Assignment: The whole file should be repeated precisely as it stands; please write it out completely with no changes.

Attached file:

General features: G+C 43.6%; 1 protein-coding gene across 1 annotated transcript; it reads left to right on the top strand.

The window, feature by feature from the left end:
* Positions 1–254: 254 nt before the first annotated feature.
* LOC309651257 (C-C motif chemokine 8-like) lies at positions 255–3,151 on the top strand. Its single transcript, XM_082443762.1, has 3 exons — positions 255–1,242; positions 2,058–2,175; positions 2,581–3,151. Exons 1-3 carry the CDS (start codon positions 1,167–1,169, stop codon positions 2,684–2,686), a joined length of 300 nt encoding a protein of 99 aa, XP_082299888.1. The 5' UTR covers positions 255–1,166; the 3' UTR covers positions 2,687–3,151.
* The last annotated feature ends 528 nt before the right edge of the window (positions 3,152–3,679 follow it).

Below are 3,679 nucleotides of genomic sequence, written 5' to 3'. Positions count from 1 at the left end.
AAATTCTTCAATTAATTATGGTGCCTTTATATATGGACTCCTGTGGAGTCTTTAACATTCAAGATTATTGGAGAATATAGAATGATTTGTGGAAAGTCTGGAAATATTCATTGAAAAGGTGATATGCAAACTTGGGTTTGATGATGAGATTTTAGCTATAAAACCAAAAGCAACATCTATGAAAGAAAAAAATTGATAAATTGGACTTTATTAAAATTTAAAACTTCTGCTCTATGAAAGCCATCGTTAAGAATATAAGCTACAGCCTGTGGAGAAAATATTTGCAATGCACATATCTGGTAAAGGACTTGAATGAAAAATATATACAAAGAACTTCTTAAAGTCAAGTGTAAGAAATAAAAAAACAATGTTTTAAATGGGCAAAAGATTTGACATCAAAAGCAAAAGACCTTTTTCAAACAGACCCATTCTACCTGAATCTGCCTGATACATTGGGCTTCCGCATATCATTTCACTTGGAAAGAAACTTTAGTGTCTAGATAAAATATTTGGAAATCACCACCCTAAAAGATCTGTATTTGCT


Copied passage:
General features: G+C 43.6%; 1 protein-coding gene across 1 annotated transcript; it reads left to right on the top strand.

The window, feature by feature from the left end:
* Positions 1–254: 254 nt before the first annotated feature.
* LOC309651257 (C-C motif chemokine 8-like) lies at positions 255–3,151 on the top strand. Its single transcript, XM_082443762.1, has 3 exons — positions 255–1,242; positions 2,058–2,175; positions 2,581–3,151. Exons 1-3 carry the CDS (start codon positions 1,167–1,169, stop codon positions 2,684–2,686), a joined length of 300 nt encoding a protein of 99 aa, XP_082299888.1. The 5' UTR covers positions 255–1,166; the 3' UTR covers positions 2,687–3,151.
* The last annotated feature ends 528 nt before the right edge of the window (positions 3,152–3,679 follow it).

Below are 3,679 nucleotides of genomic sequence, written 5' to 3'. Positions count from 1 at the left end.
AAATTCTTCAATTAATTATGGTGCCTTTATATATGGACTCCTGTGGAGTCTTTAACATTCAAGATTATTGGAGAATATAGAATGATTTGTGGAAAGTCTGGAAATATTCATTGAAAAGGTGATATGCAAACTTGGGTTTGATGATGAGATTTTAGCTATAAAACCAAAAGCAACATCTATGAAAGAAAAAAATTGATAAATTGGACTTTATTAAAATTTAAAACTTCTGCTCTATGAAAGCCATCGTTAAGAATATAAGCTACAGCCTGTGGAGAAAATATTTGCAATGCACATATCTGGTAAAGGACTTGAATGAAAAATATATACAAAGAACTTCTTAAAGTCAAGTGTAAGAAATAAAAAAACAATGTTTTAAATGGGCAAAAGATTTGACATCAAAAGCAAAAGACCTTTTTCAAACAGACCCATTCTACCTGAATCTGCCTGATACATTGGGCTTCCGCATATCATTTCACTTGGAAAGAAACTTTAGTGTCTAGATAAAATATTTGGAAATCACCACCCTAAAAGATCTGTATTTGCT